One of the projects I am currently working on has required me to generate several background myth-cycles. Here is a story from one of those mythologies. In the larger novel it appears as a tale from a children’s book called, “Tales From Lands Afar”. Perceptive readers might recognise allusions to several other stories from the real world within it.
Here is a tale that the old women of the Kalari tell in their hoop and skin houses on the shingle coves of the great and dark Otter River. It comes from long ago and tells of Irgolan, who is also called Tamashye, in stories from other places.
In the days before days, in a land far away where people lived close to the gods, there lived a chief named Nemari and his three sons, Hanar, Magan and Irgolan. Now Nemari loved Hanar and Magan for they were the sons of his strength, but he despised Irgolan for he was born in the year of scattering, and he was lame. So every day, when he went out to hunt, Nemari took Hanar and Magan, but Nemari said that Irgolan should remain with the women and make shoes for the men.
Now Nemari hated the gods – especially Avad, the father of the gods – because he was proud and thought that he should be a god like them. And so he was always looking for a way to make war against them. So when he heard that the Great Elk of Avad had been sighted in the high mountains to the east, he gathered his people.
We will travel to the dawn and bring back the body of Tsorve, the Elk of Avad whose antlers hold up the heavens.
“Pack up your camp, people of Nemari,” he said. “We journey for the hunt. My sons and I will travel to the dawn and bring back the body of the Tsorve, the Elk of Avad whose antlers hold up the heavens. Thus we will avenge ourselves on the gods.”
But when Avad heard of Nemari’s plans, he laughed. That night he came to Irgolan in a dream and said, “Get up, Irgolan, despised son of the mighty hunter; Irgolan who makes shoes while the men hunt. I have work for you to do this night.”
In his dream, Irgolan got up from his bed and found scraps of leather by his pillow – the makings of a pair of shoes. So he took up a needle and stitched them together. And when he had finished, he heard the voice of Avad come to him again.
“These shoes are for you, Irgolan,” Avad said. “Now, put them on and join your brothers, for the dawn has come.”
And Irgolan awoke. And there, beside his pillow, were the shoes that he had made. He placed them on his feet and sprang up, for the shoes made his legs straight and strong.
So as the sun licked the horizon, the hunters set out, and Irgolan went too. When his father shouted at him to go back to the women, he fell behind but kept on following. When Hanar hurled a rock at him, and Magan threw a club, Irgolan skipped aside, for the shoes had made him wonderfully nimble.
Thus they continued until the hunters came upon the great elk – and truly, it was an animal more magnificent than any of them had ever seen. Its hide was like silver moonlight, and its antlers shone with the glittering light of a thousand stars. Nemari, Hanar and Magan all gave chase, and still Irgolan followed behind.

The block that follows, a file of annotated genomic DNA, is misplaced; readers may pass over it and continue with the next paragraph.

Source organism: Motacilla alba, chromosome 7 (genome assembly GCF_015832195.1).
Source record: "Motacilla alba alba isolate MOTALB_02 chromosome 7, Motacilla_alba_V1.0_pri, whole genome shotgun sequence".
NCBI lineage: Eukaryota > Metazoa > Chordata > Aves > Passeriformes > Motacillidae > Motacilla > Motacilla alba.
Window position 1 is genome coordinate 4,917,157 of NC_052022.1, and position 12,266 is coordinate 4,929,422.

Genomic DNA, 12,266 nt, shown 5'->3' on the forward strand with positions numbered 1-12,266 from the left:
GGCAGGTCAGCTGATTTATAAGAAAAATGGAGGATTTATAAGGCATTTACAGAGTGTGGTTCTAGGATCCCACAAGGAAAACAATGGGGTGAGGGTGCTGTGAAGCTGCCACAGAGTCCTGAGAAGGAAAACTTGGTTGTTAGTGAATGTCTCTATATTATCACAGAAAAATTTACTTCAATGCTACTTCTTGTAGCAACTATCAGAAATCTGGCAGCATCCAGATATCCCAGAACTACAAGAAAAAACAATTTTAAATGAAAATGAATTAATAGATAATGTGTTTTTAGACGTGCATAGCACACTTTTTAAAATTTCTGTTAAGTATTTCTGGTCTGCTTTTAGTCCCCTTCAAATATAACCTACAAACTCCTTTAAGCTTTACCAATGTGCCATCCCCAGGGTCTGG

Then the elk climbed a high mountain that reached almost to heaven, and the men followed until Nemari grew tired and was forced to turn aside.
Yet the elk ran on, and the brothers too, into deep forests and dark valleys, over hills and across the steppe until they were many miles from their home.
Finally, they came to the edge of a wide swampland that stretched on as far as the eye could see, and the hunters rejoiced, for there was nowhere for the beast to flee. But when it came to the water, the elk continued on, running with hooves so swift that they merely rippled the surface. Hanar and Magan tried to follow but sank into the mud.
Yet Irgolan, wearing the shoes of Avad, sprinted on.
Three days and nights, he followed the beast across the great marsh until Irgolan’s strength was all gone, and his bow fell from his hand. Then he sank down into the marsh, crying out to Avad, “Help me, Avad, for I am drowning.”
And then Tsorve, the elk, turned its head and came back to Irgolan. It sank down into the mud until it disappeared, and Irgolan thought that it too had drowned. Yet it rose up beneath him and lifted him up, and bore him from the mire. It carried him through forests, up and up to a high lake ringed by mountains.
And then the elk spoke to him. “Avad has blessed you Irgolan. You were lame, but he raised you up to heaven. You were dying, but he lifted you from the mud. Henceforth Avad will bless you, though you are the son of his enemy. But now, choose how you will be blessed. Will you return to your brothers and be the most exalted of Nemari’s sons? Or will you come with me to a good place far from here? Your name will be lost to your brothers, yet, in the end, your children will become the people of Avad.
And Irgolan said, “I will go with you, great elk. For though I have not known Avad for very long, who but he has ever treated me like a son?”
“You have chosen well, Irgolan,” said Tsorve. “Now climb down, and I will bring you to your land.”
Then the elk lifted his head and bellowed, and all the chattels of Nemari – his wives, slaves, servants, flocks and herds appeared before Irgolan. He called again, and Irgolan saw the lake change so that the mountains reflected in its water were not the same as the mountains that surrounded it.
“Now come,” said Tsorve. “Come and see the place that has been prepared for you.” And he led Irgolan and the people down into the water so that they came to the land between the clouds.
Featured image based on an original lithograph by William Morris Hunt, c. 1857